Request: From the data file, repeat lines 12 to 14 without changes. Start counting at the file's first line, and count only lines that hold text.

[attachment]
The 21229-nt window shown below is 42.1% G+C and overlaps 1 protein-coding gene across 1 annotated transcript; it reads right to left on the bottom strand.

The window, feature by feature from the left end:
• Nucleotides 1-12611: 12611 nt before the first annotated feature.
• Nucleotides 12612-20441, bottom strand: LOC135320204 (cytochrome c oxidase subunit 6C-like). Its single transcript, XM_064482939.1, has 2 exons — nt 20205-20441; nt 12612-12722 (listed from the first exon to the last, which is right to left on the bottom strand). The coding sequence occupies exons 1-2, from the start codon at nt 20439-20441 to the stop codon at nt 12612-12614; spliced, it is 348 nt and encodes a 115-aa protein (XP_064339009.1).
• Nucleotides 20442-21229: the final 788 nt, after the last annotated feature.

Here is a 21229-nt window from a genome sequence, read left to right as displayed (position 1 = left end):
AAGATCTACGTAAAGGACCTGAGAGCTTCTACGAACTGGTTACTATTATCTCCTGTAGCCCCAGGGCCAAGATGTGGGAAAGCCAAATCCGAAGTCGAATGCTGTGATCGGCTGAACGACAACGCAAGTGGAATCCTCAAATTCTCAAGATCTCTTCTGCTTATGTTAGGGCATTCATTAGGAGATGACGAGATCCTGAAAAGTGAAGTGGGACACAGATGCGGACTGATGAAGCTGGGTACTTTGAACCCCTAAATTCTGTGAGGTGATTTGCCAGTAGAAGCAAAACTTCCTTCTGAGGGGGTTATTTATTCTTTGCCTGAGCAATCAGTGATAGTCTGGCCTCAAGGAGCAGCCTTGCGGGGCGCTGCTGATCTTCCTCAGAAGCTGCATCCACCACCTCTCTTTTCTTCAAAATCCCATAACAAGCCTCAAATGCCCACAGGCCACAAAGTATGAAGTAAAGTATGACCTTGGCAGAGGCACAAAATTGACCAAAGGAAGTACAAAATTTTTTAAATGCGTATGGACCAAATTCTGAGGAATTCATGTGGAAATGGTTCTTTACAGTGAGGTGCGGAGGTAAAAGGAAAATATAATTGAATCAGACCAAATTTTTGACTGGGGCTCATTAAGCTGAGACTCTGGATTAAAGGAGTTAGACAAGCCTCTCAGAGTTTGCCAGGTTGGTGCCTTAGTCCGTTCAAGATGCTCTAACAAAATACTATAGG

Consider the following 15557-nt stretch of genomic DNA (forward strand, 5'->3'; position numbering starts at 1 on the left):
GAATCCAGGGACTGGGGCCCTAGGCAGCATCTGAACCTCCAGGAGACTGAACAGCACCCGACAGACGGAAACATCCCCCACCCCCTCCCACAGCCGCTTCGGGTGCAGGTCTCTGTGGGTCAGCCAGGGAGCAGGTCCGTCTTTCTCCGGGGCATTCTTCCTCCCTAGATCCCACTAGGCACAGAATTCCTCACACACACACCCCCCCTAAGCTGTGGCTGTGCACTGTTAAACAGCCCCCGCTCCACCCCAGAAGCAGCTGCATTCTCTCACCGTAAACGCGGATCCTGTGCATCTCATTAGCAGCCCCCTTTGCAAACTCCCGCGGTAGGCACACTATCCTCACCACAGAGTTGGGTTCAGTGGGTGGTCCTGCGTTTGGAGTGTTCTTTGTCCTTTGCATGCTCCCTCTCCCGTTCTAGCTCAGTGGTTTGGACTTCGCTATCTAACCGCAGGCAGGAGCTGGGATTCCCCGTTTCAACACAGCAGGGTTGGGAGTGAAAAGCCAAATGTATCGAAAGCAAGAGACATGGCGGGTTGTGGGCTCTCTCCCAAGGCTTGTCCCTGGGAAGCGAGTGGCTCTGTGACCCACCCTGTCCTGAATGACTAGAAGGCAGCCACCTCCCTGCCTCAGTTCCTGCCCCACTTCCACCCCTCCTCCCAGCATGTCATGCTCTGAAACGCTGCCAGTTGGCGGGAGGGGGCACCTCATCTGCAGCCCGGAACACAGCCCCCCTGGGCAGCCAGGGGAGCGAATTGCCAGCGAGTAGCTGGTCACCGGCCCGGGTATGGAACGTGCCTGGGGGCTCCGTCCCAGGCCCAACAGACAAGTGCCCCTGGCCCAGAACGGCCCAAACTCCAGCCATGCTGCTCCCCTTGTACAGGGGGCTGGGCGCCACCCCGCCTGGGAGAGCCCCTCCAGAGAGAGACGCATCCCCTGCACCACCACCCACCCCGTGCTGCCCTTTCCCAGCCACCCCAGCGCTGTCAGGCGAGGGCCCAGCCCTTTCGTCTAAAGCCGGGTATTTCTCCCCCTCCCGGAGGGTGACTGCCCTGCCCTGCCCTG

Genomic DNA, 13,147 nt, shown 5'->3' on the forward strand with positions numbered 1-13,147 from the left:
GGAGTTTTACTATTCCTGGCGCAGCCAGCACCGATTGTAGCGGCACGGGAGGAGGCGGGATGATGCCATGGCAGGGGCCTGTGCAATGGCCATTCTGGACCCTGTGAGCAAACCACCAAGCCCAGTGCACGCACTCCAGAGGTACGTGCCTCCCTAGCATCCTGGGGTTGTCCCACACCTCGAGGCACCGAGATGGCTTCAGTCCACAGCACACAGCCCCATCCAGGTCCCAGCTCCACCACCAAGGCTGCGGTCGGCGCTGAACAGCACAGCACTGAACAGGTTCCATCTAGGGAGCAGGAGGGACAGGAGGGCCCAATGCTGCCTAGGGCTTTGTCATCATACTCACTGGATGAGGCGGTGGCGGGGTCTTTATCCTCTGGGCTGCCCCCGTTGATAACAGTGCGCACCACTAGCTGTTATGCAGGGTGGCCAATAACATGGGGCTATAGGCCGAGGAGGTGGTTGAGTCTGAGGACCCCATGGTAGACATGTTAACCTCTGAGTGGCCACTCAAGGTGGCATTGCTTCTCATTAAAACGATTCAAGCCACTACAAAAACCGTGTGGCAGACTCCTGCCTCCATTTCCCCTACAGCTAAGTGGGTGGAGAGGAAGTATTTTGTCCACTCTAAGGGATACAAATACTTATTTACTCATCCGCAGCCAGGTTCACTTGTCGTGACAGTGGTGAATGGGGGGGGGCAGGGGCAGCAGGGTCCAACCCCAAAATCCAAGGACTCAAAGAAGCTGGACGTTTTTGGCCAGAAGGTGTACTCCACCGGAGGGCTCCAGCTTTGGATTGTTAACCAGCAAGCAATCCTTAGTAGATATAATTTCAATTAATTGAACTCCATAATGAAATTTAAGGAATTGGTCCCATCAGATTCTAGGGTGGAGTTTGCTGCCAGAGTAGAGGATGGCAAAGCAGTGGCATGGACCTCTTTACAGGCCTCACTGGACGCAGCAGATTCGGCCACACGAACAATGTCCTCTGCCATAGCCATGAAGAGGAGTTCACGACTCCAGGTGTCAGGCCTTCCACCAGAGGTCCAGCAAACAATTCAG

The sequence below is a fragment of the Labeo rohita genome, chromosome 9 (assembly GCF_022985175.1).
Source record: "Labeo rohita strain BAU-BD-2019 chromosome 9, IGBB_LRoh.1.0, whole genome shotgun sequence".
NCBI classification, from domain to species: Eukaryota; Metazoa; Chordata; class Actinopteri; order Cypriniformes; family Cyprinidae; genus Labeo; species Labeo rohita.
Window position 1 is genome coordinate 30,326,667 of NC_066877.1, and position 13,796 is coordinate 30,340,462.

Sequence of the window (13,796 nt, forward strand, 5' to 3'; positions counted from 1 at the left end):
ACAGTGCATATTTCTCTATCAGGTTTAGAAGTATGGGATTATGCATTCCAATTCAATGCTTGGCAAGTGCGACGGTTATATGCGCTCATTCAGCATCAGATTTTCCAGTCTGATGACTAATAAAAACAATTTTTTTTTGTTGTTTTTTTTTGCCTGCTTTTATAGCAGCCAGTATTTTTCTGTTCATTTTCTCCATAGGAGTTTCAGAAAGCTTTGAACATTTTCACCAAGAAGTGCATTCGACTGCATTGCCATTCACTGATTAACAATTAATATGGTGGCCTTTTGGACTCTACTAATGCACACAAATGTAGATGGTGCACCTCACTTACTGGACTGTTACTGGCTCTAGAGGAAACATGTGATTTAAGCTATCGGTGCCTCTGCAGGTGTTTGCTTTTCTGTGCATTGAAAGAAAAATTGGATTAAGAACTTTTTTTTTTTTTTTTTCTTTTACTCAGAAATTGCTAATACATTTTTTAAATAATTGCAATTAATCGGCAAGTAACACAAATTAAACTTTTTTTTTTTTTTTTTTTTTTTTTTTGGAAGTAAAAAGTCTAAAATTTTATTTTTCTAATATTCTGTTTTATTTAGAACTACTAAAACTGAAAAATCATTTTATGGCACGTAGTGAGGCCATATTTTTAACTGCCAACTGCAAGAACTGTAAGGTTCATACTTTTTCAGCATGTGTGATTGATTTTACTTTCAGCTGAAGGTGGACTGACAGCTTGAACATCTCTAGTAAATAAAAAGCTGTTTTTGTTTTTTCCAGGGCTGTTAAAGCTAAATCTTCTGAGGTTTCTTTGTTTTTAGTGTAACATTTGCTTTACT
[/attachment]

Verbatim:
The sequence below is a fragment of the Labeo rohita genome, chromosome 9 (assembly GCF_022985175.1).
Source record: "Labeo rohita strain BAU-BD-2019 chromosome 9, IGBB_LRoh.1.0, whole genome shotgun sequence".
NCBI classification, from domain to species: Eukaryota; Metazoa; Chordata; class Actinopteri; order Cypriniformes; family Cyprinidae; genus Labeo; species Labeo rohita.